Mohawk Trail State Forest - My Woodland Mecca Robert Leverett
July 16, 2009


    Today Monica and I returned to Mohawk Trail State Forest, our woodland Mecca, to check on several important trees. Of course, I had to remeasure the Jake Swamp white pine - tallest known tree in New England. Using 3 lasers, I finally settled on 169.3 feet. I may be over by a tenth of a foot, but I want to give Jake the benefit of the doubt. Jake is the tree flagship of New England.
    After measuring Jake, Monica and I went on to the Algonquin Grove and I confirmed two new 140s in the south end of the grove that didn't have any 140s a few years ago. However, it now has at least three and probably five or six. In the center of the grove, 140s and 150s are the rule with two 160s. Heights at the north end trail off into the 120s and 130s. The north end receives the brunt of the winds.
     While at the north end of the Algonquin grove, I happened to look down to a lower terrance and noticed a very tall-looking pine in an area of otherwise young trees that I've not heretofore bothered to measure. It is the north end of the area we identify as the Frog Pond Grove. The tree turned out to be 146.5 feet in height with a girth of a very modest 7.3 feet. The discovery opened my eyes to the super fast growth of the Frog Pond Pines. I will return to catalog all the 140s in the grove.
     The Frog Pond pine inspired me so I compiled a list of the tallest pine in each of the 15 named groves of Mohawk white pines. The named groves is the system for keeping track of what is where. I often can't get GPS coordinates under the tall canopy and have to resort to other schemes to oranize the lot of them. 
     The following table shows why Mohawk trail State Forest is such an extraordinary place. In the table for age class, M=mature, O=old growth, and Y=young. I consider young to be under 120 years. Mature is 120 to 174 years, and old is 175 years or older.
      Before presenting the table, I'll briefly mention the 5 attached images. They are all in MTSF. Two are of meadows. One shows the new Algonquin pine and two are in the Frog Pond Grove. The last image shows Monica with one of her named pines - the Sweetie Pie Pine. It is young tree and growing like a weed. I didn't measure it today, but it will be around 141.5 feet. It was 140.5 at the end of the last growing season. I now believe that the Frog Pond Pine Grove is the one to watch. All the trees fall into the young age class and are growing very fast. BTW, my definition of young in a white pine is at variance with what timber specialists would consider young.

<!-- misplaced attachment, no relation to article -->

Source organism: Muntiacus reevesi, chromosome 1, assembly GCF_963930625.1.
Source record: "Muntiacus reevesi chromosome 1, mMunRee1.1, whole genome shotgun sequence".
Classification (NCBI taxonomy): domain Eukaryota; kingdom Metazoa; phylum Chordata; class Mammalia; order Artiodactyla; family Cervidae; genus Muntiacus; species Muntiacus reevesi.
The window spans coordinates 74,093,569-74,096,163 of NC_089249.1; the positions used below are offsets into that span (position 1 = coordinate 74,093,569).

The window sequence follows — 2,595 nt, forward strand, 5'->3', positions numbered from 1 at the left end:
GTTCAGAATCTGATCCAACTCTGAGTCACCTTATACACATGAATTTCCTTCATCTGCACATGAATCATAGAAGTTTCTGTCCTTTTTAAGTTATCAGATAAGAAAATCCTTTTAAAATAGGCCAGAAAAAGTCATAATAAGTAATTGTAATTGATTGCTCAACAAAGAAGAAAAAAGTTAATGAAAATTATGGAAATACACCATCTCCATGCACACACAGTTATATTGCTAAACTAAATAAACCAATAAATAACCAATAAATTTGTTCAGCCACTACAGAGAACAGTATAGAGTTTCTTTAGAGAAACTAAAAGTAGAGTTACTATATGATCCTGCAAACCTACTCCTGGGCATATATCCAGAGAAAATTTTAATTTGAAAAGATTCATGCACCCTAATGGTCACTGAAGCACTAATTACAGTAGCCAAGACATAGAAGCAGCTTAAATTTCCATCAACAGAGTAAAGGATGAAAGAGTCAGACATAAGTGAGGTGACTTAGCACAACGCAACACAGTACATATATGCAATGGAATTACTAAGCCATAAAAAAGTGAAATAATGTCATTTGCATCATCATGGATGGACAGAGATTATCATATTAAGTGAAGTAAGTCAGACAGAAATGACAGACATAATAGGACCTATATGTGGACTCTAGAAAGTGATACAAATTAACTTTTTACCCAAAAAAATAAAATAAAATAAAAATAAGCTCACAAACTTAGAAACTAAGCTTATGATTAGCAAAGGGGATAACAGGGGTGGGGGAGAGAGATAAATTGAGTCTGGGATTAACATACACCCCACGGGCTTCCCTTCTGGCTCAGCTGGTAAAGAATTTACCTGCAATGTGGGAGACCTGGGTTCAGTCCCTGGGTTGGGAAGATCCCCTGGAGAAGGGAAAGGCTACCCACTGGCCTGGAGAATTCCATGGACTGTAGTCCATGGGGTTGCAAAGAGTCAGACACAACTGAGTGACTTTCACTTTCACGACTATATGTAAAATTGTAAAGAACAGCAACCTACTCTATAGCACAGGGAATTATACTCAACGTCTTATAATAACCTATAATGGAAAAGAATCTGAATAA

Tallest tree in each grove in MTSF                            
        Grove   Tree    Height-Ft           Girth-Ft             DBH-IN   Age Class
        Trees of Peace  Jake Swamp      169.3   10.4      39.7 M      
         Elders  Saheda                          164.9   11.6    44.3     O
        Algonquin       Algonquin            161.2   8.9     34.0      M
        ENTS    Lee Frelich                   160.4   8.5     32.5      M
        Shunpike        Brant                   160.2   11.1    42.4      M
        Mast Pines      Forked Pine        155.9   9.0     34.4      M
        Pocumtuck       Will Blozan        153.3   7.3     27.9      Y
        Cherokee-Choctaw        Jani      152.0   11.0    42.0      M
        Trout Brook     Trout Brook       151.9   8.2     31.3      M
        Kershner        Bruce's Tree         150.2   9.3     35.5      M
        Frog Pond       Surprise              146.5   7.3     27.9      Y
        Headquarters    Nonni                144.4   9.7     37.1      O
        Cold River      Big Boy               143.5   9.4     35.9      M
        Indian Springs  Old Man            140.8   9.7     37.1      O
        Todd Mtn Northern Sentinel       137.1   10.6    40.5      M
        Average                152.8   9.5     36.2     

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